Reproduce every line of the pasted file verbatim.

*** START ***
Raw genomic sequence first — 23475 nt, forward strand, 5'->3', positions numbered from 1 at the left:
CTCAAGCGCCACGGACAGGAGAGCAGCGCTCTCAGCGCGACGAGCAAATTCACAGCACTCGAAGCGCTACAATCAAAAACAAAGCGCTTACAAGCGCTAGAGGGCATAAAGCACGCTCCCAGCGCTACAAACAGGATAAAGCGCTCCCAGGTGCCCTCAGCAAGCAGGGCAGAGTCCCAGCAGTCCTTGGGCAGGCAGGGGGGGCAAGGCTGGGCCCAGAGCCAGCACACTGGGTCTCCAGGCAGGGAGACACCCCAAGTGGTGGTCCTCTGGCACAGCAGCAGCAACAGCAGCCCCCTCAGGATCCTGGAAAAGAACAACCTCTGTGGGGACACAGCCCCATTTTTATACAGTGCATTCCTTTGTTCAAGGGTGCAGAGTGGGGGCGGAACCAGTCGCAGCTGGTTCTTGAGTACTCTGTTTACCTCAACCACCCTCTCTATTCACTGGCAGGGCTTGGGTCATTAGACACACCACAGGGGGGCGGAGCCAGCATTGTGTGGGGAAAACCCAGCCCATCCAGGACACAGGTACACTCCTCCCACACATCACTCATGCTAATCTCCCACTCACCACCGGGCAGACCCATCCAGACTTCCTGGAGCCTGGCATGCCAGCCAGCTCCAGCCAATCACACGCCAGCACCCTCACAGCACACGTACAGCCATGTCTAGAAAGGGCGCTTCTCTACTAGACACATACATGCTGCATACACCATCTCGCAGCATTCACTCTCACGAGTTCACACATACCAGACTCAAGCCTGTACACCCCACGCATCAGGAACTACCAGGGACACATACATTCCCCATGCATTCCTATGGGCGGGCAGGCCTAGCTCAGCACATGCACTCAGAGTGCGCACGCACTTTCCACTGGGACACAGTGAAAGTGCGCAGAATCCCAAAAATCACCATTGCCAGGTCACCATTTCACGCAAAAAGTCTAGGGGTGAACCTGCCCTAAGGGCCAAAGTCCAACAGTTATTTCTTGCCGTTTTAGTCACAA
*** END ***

Raw genomic sequence first — 23475 nt, forward strand, 5'->3', positions numbered from 1 at the left:
CTCAAGCGCCACGGACAGGAGAGCAGCGCTCTCAGCGCGACGAGCAAATTCACAGCACTCGAAGCGCTACAATCAAAAACAAAGCGCTTACAAGCGCTAGAGGGCATAAAGCACGCTCCCAGCGCTACAAACAGGATAAAGCGCTCCCAGGTGCCCTCAGCAAGCAGGGCAGAGTCCCAGCAGTCCTTGGGCAGGCAGGGGGGGCAAGGCTGGGCCCAGAGCCAGCACACTGGGTCTCCAGGCAGGGAGACACCCCAAGTGGTGGTCCTCTGGCACAGCAGCAGCAACAGCAGCCCCCTCAGGATCCTGGAAAAGAACAACCTCTGTGGGGACACAGCCCCATTTTTATACAGTGCATTCCTTTGTTCAAGGGTGCAGAGTGGGGGCGGAACCAGTCGCAGCTGGTTCTTGAGTACTCTGTTTACCTCAACCACCCTCTCTATTCACTGGCAGGGCTTGGGTCATTAGACACACCACAGGGGGGCGGAGCCAGCATTGTGTGGGGAAAACCCAGCCCATCCAGGACACAGGTACACTCCTCCCACACATCACTCATGCTAATCTCCCACTCACCACCGGGCAGACCCATCCAGACTTCCTGGAGCCTGGCATGCCAGCCAGCTCCAGCCAATCACACGCCAGCACCCTCACAGCACACGTACAGCCATGTCTAGAAAGGGCGCTTCTCTACTAGACACATACATGCTGCATACACCATCTCGCAGCATTCACTCTCACGAGTTCACACATACCAGACTCAAGCCTGTACACCCCACGCATCAGGAACTACCAGGGACACATACATTCCCCATGCATTCCTATGGGCGGGCAGGCCTAGCTCAGCACATGCACTCAGAGTGCGCACGCACTTTCCACTGGGACACAGTGAAAGTGCGCAGAATCCCAAAAATCACCATTGCCAGGTCACCATTTCACGCAAAAAGTCTAGGGGTGAACCTGCCCTAAGGGCCAAAGTCCAACAGTTATTTCTTGCCGTTTTAGTCACAA